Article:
Those of you without television, or without an addiction to it, won’t know that it’s TV premiere week. For the rest of is it’s time to clear out the evening appointment book, stock up on Kit Kats and Feeling drinks, and assume the position on the couch.
Monday night is traditionally not a barn-burner of a TV night for me. I was never an Ally McBeal fan (well, there were the Robert Downey Junior years, but that was an exception), I don’t watch football, and I’ve never found anything else compelling to watch on Monday nights. So I wasn’t as glued to the TV last night as I will be tonight.
That said, the new CSI: Miami was very good, and I’ll certainly tune in again. The program is a spin-off, or perhaps better a spin-over from the mothership CSI program that debuted last year on Thursday nights and took the TV world by unexpected storm.
While not quite as entirely plot-driven as the Law & Order collection, the CSI’s are certainly on that side of the fence: we don’t go home at night with the characters, and although they have the usual sort of weaknesses (dead husband, work friction, fear of alligators, etc.) these are more spice than substance. The true star of the CSI’s is the case, and the science surrounding its investigation.
While I’m not enough of a scientist to be able to say how realistic the CSI forensic science actually is, I’m willing to hazard a guess that it’s at least mostly so, and I can say without hesitation that there is more scientific equipment on display in these series, and more exploration of applied scientific concepts, than any dramatic show on television. That such a show is popular seems to have amazed some critics — I take it simply as proof that there is more popular interest in science than conventional wisdom would suggest.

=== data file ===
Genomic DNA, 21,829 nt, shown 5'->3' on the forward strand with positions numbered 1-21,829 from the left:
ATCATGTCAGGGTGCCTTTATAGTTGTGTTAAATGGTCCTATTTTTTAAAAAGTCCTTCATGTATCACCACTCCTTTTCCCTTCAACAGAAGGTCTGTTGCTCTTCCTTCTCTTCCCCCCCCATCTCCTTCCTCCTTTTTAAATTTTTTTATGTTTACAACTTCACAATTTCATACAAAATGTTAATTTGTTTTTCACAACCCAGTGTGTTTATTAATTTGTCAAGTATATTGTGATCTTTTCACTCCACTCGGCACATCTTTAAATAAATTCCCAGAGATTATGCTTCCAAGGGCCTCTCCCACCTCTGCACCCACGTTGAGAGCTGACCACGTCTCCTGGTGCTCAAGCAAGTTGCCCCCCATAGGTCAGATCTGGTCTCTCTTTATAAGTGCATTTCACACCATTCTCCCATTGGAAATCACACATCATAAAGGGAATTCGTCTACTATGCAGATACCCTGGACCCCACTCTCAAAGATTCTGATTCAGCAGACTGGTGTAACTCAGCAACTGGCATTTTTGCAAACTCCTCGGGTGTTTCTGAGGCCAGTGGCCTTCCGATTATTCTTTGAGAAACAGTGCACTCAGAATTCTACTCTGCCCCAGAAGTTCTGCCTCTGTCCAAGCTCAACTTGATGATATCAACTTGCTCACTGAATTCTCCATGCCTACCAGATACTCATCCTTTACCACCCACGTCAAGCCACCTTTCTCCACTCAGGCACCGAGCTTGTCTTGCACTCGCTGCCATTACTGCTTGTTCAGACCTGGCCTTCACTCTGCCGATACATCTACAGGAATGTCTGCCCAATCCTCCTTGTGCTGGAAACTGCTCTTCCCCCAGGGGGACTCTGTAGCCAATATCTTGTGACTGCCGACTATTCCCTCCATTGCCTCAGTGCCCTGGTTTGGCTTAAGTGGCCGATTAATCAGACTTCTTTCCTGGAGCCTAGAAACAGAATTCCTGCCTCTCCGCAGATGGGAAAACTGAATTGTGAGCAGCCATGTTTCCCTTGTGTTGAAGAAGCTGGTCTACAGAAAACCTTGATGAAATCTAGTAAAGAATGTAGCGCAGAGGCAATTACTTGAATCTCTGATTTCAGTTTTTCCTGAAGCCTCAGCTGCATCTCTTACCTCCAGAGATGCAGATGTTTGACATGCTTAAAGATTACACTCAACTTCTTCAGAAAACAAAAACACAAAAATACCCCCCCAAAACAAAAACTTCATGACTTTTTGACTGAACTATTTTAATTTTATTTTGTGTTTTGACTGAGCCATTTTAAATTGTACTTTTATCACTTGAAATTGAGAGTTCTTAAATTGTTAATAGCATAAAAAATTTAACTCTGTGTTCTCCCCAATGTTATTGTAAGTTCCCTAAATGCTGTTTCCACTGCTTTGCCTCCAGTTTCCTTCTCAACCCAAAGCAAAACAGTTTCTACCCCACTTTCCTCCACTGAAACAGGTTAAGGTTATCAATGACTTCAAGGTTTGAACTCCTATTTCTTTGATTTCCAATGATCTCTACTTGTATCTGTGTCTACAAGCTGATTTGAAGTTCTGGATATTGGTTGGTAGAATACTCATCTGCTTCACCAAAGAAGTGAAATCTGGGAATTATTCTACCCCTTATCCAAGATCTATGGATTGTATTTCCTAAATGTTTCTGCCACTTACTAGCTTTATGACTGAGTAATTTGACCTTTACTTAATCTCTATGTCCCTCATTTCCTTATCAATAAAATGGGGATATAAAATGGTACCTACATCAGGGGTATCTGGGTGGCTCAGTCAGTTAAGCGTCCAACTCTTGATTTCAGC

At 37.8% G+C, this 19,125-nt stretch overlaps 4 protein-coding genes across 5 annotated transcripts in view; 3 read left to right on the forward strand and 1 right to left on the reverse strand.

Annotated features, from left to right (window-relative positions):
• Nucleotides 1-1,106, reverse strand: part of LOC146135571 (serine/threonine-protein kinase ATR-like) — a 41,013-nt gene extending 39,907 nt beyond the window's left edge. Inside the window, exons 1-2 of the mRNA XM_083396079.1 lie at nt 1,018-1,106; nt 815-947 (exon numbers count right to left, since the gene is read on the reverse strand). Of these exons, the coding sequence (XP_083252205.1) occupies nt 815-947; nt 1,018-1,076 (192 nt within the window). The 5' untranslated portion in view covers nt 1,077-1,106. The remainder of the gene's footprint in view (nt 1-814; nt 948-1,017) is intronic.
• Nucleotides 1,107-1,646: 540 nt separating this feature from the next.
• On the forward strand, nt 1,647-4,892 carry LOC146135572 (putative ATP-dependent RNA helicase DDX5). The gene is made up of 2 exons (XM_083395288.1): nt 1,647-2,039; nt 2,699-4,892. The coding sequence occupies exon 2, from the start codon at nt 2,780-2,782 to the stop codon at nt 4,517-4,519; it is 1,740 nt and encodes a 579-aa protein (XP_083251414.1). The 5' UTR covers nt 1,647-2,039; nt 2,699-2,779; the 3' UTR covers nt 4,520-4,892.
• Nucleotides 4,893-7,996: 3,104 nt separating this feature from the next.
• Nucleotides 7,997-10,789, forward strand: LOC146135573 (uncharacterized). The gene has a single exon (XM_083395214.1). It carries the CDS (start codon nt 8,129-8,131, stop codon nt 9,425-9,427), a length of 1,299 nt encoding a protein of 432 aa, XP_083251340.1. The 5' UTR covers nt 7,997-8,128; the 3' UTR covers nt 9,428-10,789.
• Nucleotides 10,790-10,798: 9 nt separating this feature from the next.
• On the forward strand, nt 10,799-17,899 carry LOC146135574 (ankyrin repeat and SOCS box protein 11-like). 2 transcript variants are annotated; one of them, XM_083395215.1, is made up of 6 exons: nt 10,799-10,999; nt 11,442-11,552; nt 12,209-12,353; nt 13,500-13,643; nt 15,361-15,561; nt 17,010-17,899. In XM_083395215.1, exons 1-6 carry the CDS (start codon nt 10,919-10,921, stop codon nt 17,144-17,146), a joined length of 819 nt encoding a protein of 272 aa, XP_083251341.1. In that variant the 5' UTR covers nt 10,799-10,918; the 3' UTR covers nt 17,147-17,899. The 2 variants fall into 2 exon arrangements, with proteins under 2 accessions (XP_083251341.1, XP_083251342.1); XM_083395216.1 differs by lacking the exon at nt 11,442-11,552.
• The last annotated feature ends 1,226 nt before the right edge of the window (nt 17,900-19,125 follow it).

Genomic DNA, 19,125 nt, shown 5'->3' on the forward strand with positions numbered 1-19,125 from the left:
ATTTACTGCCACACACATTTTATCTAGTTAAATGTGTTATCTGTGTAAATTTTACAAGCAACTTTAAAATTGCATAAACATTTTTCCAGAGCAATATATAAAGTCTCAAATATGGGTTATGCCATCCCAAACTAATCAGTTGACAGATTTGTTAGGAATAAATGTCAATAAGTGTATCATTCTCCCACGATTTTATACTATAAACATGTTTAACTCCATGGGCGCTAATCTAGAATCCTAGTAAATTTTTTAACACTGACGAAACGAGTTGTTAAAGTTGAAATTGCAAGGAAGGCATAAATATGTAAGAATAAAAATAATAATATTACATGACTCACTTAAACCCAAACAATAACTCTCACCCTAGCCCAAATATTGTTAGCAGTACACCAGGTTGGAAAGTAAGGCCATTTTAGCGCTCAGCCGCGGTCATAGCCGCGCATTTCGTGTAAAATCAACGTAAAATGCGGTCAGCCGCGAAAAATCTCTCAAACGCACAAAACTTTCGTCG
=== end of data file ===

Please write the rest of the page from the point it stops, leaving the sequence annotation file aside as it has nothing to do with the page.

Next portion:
Although the characters are secondary to the plot in CSI: Miami, there are some good actors on display. I’ve always liked <a href=”http://us.imdb.com/Name?Caruso,%20David”“>David Caruso, even if he did leave NYPD in a huff looking to start a movie career that never happened: he’s the Big Boss on the show, and he plays it well; better, I think, than his equivalent on the mother show, William Petersen.
Kim Delaney is second in command, and is playing to type: she’s the better detective with a distraught personal life (in this case her husband has died, cause unknown so far; in Philly, her now-cancelled series from last year, she was divorced from her successful husband, and we all know what happened in NYPD Blue). My jury is out on whether she’ll be good for this role.
Emily Procter is the only other name actor in the series, and this is the only weak point. I thought she was fantastic in her role on The West Wing, although she didn’t appear consistently enough on that series to make her a regular part of the show, and this is apparently why she left. While The West Wing role made the best use of her considerable talents, on CSI: Miami, at least from the debut episode, she is playing a generic role with nothing to distinguish it. This may change as the series matures. Let’s hope so.
Tonight’s schedule: the Inside NYPD Blue special at 10 on ABC, followed by the season premiere of that show. There’s also Presidio Med on CBS, but that will have to fall to commercial click-over status given my fondness for the Blue. Man your clickers.